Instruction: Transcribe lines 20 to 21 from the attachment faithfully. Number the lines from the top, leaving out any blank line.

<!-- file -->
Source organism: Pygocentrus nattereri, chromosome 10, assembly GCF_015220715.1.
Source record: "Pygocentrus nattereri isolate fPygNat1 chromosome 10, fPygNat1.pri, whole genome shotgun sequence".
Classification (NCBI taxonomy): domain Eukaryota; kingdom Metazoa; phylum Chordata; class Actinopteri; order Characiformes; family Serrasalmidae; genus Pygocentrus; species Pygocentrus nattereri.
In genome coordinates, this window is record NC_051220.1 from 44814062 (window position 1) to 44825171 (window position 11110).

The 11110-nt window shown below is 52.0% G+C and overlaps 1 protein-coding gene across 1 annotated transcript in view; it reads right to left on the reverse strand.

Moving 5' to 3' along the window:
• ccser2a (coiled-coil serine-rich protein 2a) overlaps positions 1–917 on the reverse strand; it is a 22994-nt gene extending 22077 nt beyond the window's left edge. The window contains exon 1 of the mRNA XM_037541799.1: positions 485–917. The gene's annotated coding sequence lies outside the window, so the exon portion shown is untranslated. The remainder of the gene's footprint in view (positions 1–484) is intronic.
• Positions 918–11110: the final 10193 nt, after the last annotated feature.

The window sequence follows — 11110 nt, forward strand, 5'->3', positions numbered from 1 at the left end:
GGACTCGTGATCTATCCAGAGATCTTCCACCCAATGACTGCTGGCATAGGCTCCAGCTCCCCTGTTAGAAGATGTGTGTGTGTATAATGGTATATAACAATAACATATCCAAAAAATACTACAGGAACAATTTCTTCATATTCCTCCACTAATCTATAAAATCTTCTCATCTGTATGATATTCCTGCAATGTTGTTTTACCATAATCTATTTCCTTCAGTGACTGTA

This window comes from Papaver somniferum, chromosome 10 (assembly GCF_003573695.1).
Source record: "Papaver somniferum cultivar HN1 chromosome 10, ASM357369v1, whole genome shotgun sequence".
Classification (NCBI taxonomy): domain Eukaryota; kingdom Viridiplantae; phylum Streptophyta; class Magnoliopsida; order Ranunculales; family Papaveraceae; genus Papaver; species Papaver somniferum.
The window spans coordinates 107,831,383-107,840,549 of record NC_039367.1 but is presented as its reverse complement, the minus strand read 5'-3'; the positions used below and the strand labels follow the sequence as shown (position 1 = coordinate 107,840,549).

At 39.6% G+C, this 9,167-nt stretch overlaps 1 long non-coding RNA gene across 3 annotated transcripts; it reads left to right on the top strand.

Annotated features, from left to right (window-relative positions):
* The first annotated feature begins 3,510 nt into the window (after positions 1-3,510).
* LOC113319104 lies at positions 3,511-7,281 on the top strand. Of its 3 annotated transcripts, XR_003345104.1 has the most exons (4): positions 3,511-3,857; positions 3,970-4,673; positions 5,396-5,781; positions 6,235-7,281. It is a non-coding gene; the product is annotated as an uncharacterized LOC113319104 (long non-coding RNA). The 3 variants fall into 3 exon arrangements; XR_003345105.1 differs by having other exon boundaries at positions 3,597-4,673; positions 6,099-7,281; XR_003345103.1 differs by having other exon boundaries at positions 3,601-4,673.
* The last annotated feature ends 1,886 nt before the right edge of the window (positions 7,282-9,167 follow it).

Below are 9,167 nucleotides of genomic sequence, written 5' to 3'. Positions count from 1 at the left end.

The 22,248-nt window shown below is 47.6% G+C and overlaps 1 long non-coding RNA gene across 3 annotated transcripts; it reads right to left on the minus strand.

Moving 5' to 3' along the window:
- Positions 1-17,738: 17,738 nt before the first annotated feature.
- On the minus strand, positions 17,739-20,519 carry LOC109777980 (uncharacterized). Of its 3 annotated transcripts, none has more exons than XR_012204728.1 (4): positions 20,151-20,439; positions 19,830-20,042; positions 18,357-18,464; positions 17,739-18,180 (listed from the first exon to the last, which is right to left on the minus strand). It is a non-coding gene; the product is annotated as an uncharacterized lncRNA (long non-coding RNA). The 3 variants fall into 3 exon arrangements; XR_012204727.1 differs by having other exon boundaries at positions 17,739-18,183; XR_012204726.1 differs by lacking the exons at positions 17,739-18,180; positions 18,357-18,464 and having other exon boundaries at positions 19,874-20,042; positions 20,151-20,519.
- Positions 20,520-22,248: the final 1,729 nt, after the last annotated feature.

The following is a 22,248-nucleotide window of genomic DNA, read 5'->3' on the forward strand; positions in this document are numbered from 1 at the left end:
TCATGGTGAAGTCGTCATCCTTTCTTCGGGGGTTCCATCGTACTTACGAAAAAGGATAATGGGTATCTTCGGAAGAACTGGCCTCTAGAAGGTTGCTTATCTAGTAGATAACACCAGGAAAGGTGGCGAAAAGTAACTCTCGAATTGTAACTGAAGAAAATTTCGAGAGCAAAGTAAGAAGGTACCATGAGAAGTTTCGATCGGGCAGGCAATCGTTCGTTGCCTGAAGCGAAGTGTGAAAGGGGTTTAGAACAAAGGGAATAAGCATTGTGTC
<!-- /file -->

Below are 9,167 nucleotides of genomic sequence, written 5' to 3'. Positions count from 1 at the left end.

The 22,248-nt window shown below is 47.6% G+C and overlaps 1 long non-coding RNA gene across 3 annotated transcripts; it reads right to left on the minus strand.